As MPs return to Parliament after the summer recess, it’s important for the recycling industry to think about what it should be asking and indeed expecting from those politicians who hold the levers of power and have the ability to set the rules.
A few months ago I was invited to appear in front of the House of Commons Environment, Food and Rural Affairs Select Committee (EFRA) as part of its inquiry into waste management - it has never been more clear that the sector is at a crossroads. Simple and effective regulatory changes need to be accompanied by a change of tack if we are to ever meet our household recycling targets.
There are three things that politicians of all parties should be focussing on if they are serious about the UK creating a recycling sector that delivers a truly circular economy: a properly funded programme of public education, the creation of a market that encourages investment in British recycling and the inclusion of recycling at the very centre of economic policy.
We need to shift our mindset. Outside the recycling industry, waste is not considered to be a resource. To Parliamentarians and general consumers, waste is something we put in the conventional black bin or the recycling bin and forget about. Scant thought goes into what happens to it next.
Most of the discussions during the House of Commons inquiry centred on how Government and industry can and should encourage people to dispose of their waste effectively and recycle more. Little emphasis was placed on why households should do so, to help them realise the value of their waste. We won’t achieve improved recycling until we change the way people perceive the items they throw away, and adapt the way we talk about ‘waste’ as a nation.
We need a clear and consistent communications campaign to challenge consumer perceptions. This would need to actively demonstrate the monetary value that discarded household items can have. As part of this, we can show that what many people believe is ‘waste’, is actually a resource which can be sold, processed and made into new items. Furthermore, we must demonstrate that recycling is not just part of one’s civic duty to the environment; it is also providing a vital resource for UK recycling plants and manufacturers based in the UK. This generates growth, creates jobs, bolsters UK GDP, and increases tax revenue to the Treasury, which can be invested in communities. One way the Government could easily finance a public awareness campaign is by using the VAT revenue collected as part of the single-use plastic bag charge. Even a fraction of this revenue would be sufficient for an effective campaign.
There is also an urgent need to review the current regulatory landscape for recycling. The Packaging Recovery Note (PRN) system has been the bugbear for British reprocessors for quite some time. Currently, plastic reprocessors can only claim a PRN credit based on the input to the washing process, or in extreme cases melted down. Losses of up to 30% of the original feedstock through the removal of dirt, moisture and other contamination can be expected during sorting and before the washing stage. Whereas exporters can claim the export version of a PRN, the PERN, on 100% of the tonnage by simply baling unprocessed material, usually containing contamination like waste paper, dirt, glass, liquid and organic residue.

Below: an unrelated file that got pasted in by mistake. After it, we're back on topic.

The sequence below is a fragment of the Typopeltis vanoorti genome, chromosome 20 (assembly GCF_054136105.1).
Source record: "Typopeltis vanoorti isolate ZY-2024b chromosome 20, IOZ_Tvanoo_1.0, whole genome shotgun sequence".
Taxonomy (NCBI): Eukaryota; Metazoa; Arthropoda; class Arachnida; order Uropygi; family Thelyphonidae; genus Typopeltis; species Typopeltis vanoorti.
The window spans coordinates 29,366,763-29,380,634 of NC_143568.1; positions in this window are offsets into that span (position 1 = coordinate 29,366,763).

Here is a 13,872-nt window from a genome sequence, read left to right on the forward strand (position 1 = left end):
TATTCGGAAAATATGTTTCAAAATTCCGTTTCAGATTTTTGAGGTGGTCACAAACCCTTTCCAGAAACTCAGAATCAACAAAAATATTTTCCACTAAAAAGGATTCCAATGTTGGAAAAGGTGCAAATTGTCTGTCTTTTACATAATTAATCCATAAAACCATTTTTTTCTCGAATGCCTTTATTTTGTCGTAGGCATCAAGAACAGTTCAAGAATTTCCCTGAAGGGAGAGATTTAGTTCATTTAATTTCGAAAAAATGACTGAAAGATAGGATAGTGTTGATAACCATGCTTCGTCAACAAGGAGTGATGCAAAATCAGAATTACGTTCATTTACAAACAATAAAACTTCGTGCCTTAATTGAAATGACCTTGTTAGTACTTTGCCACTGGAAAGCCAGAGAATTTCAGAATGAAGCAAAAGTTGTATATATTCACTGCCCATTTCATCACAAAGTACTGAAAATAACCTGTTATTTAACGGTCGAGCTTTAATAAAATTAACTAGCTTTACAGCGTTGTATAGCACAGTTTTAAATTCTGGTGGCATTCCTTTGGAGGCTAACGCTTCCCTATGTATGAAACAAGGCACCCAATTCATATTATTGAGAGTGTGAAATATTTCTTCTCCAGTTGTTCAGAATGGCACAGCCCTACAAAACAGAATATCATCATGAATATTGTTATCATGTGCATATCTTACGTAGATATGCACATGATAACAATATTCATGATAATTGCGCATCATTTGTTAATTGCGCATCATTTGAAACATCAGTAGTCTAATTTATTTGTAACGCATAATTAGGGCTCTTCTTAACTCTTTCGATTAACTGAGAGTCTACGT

Although the Government believes it has taken some action to level the playing field by re-issuing GN 01 guidance, in practice this makes little difference. Contamination within bales has never qualified for PERNs, but without strict enforcement and clear, set contamination thresholds, the system will continue to inadvertently incentivise export ahead of UK manufacturing.
Growing the UK’s domestic reprocessing industry should be a core policy objective of all the main political parties. While Defra’s responsibility is meeting national recycling targets, greater commitment from other parts of Government is also needed. I was pleased to see the announcement that there will be a BIS Minister responsible for co-ordinating with Defra on waste matters, but this is far short of it committing to making waste a core part of its business and economy agenda. Instead, the Government should make clear that it intends to reverse its late 2013 statement to industry that it only intends to reform policy where it believes a market failure has taken place and instead commit to proactively delivering fundamental reforms to the market place.
Clear communication, regulatory change and commitment are all critical to the success of the recycling industry in this country. If we do not raise our game not only will we fail to reach our legally binding recycling targets, but we will lose a valuable opportunity to bolster our own manufacturing industry and to create a sustainable, circular economy.
Jonathan Short is founder and deputy chairman of ECO Plastics